Chook and Rocco clay sculpture by Donna Ray

MIDB Artwork Spotlight: Original Ceramic Pieces

Ceramic artist Donna Ray's experience with art started with playdough.

"As a child I enjoyed making structures out of the colorful, salted clay for orientational purposes," she says. "My father would draw for me when I was young, when he was still alive. He drew people, small animals and birds. Then he would give me playdough to build everything he drew." 

Today, three of Ray's pieces are now part of MIDB's art collection:

  • Chook and Rocco (pictured above): This piece depicts Chook the garden rooster meets Rocco the baby raccoon.
  • Krampus: This stoneware clay with iron/soda fired over depicts Krampus goat as a baby with a playful eye shut, wink and tongue wagging. He is holding a basket to collect holiday goodies. His head sits on a jar to hold cookies and treats.
  • Blue Lefty Guitar: Donated by Ray to the Art for All: Evelo Permanent Collection and on loan at MIDB. This framed stoneware piece pays respect to Jimmie Hendrix.
Original ceramic artwork by Donna Ray
Krampus (left) and Blue Lefty Guitar

Working with every type of clay body to produce one of a kind art, Ray describes her style as "adding lots of textures to objects that are both functional and sculptural."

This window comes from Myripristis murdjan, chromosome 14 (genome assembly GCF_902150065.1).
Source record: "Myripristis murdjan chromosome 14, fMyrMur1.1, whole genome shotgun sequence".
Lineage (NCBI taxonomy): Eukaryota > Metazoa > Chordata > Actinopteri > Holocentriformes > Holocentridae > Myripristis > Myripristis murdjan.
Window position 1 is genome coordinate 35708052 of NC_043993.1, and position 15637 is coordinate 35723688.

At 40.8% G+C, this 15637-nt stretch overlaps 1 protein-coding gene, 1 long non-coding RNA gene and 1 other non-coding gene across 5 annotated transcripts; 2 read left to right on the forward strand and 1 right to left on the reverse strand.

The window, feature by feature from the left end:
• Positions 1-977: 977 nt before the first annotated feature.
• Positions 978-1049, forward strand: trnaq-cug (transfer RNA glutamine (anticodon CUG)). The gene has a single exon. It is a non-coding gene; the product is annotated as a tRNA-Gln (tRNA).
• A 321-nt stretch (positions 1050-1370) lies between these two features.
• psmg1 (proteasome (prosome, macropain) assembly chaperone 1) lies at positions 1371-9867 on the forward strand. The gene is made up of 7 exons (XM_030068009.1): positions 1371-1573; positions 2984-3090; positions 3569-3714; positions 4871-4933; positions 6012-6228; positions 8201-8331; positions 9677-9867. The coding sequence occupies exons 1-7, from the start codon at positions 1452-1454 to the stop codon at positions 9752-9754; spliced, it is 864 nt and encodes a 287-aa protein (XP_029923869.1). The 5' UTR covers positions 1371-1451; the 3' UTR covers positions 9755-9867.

"I've been involved in art all my life. Pottery and ceramics is a therapy thing for me, I've been doing it in the Twin Cities for over 24 years," said Ray, who is a visually impaired artist who only sees black, white, and gray.

Ray says that clay, in any form, has offered a therapeutic and soothing outlet for her entire life.

"As a severely sight-impaired artist, clay has added a sense of purpose and balance to my entire world," she said.  

In 2021, the Institute on Community Integration's Art for All program featured Ray in a solo exhibition, “Black and White with a Touch of Color.” 

She's been a Resident Studio Artist at Northern Clay Center since 2020. She was one of 16 artists selected to design and paint a letter for the Minneapolis Black Lives Matter mural-she designed and painted the letter "I" for the mural, which is now archived into history along with the other 250 murals painted that year around the world. Ray received her community education in clay at Artistry located in west Bloomington, Minn. 

Hear more from Ray

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